Red food coloring is something we have probably all used in cooking at some point without ever thinking about what is made from. The short answer is that it is usually made from insects or petroleum, delicious right?
Check the ingredient list on your strawberry or raspberry yogurt for “natural colour”. The natural colour in your red-berry yogurt could be carmine, a red food colour made from the dried bodies of female cochineal insects, sourced from South America or Mexico. Cochineal extract has been used for thousands of years to dye fabrics but today is used primarily as a food or cosmetic colouring. Canada’s Food and Drug Act currently allows food manufacturers to declare an added colour by either its common name or simply as “colour”, and carmine is considered a natural colour.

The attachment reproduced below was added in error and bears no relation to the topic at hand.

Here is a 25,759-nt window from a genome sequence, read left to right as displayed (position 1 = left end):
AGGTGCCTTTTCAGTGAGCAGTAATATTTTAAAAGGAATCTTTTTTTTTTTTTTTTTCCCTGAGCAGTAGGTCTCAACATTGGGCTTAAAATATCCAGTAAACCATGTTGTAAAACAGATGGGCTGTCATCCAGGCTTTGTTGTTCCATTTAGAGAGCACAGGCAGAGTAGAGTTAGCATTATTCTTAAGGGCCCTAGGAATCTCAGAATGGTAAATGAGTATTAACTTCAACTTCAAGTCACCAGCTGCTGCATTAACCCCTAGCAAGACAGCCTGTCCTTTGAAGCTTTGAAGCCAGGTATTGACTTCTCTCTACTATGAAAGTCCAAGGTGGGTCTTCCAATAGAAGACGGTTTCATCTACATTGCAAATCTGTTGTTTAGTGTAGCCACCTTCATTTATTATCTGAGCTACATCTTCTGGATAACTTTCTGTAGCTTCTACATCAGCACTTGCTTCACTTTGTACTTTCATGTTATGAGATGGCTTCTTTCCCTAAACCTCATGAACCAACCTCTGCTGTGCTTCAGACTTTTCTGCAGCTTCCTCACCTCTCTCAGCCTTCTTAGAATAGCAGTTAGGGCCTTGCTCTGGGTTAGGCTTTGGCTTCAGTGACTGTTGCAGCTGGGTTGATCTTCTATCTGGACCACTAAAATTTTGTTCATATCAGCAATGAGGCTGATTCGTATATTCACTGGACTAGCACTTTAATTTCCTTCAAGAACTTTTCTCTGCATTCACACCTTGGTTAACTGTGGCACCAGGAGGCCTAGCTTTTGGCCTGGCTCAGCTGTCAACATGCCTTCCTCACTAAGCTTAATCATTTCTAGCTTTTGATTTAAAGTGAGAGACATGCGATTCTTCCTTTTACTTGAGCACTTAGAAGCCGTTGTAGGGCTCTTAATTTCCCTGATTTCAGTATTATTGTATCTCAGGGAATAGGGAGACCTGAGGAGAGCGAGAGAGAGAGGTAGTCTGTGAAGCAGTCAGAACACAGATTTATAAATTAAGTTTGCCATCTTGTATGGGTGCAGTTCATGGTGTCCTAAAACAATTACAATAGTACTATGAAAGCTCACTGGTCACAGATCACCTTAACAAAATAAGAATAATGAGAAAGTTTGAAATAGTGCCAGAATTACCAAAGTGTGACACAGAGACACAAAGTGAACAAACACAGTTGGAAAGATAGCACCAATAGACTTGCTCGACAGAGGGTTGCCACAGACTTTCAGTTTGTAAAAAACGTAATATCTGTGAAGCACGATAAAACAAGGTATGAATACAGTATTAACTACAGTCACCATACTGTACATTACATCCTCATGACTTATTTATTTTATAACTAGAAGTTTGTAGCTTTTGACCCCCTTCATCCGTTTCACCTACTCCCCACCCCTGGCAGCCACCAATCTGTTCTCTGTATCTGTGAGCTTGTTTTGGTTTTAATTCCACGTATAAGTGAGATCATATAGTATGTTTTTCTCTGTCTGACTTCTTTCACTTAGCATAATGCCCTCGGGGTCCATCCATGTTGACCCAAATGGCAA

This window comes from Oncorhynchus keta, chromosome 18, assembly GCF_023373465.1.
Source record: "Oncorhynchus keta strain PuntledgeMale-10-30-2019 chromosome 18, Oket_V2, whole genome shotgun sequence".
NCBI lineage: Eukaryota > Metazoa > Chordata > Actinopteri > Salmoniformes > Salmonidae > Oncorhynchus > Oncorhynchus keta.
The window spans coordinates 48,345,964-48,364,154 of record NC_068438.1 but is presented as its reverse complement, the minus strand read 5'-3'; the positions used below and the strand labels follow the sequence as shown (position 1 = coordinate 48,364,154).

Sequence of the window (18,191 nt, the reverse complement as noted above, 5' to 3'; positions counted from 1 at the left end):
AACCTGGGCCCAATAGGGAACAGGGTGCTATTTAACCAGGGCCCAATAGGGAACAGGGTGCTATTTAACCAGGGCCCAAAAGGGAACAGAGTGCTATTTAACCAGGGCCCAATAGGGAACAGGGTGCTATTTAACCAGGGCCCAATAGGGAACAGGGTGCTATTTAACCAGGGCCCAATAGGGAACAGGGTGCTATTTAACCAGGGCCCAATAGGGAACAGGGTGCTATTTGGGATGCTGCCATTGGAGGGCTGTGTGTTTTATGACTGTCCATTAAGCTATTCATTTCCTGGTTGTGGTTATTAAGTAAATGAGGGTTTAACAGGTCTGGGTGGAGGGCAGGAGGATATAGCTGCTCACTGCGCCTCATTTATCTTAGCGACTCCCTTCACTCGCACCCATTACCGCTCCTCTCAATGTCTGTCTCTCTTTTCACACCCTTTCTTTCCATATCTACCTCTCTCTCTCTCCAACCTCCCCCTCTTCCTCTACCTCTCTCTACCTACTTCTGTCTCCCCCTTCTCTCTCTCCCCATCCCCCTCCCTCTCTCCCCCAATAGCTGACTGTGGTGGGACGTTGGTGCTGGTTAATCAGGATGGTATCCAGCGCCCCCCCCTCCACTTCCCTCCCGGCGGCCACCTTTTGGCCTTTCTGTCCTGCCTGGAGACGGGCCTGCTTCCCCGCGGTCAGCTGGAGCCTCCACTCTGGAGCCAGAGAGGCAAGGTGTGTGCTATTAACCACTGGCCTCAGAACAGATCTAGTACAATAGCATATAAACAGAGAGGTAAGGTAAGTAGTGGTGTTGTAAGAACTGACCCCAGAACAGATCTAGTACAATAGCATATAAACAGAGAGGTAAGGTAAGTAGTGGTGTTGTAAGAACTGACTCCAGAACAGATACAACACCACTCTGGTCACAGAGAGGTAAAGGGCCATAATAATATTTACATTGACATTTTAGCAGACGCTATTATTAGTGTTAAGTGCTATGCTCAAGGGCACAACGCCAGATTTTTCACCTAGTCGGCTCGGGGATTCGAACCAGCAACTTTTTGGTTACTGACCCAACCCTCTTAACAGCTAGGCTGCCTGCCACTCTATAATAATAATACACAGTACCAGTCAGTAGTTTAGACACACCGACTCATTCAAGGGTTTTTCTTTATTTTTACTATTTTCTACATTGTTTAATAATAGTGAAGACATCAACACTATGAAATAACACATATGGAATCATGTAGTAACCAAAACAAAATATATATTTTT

Your red sport drink is another place you will find the use of added colour. But where did it come from? Some sport drinks use Allura Red (also known as Red 40), a petroleum-based azo dye. Allura Red is approved for use in products such as jam, concentrated fruit juice, ice cream, pickles and relishes, ketchup and flavoured milk products.
Personally I'm not against the food coloring made from cochineal, after all Iv'e eaten fried crickets, however the idea of adding a dash of petroleum to a dessert just sounds wrong. These days I use a natural red food coloring made from beetroot extract which works very well, it can usually be found online or in good health food stores.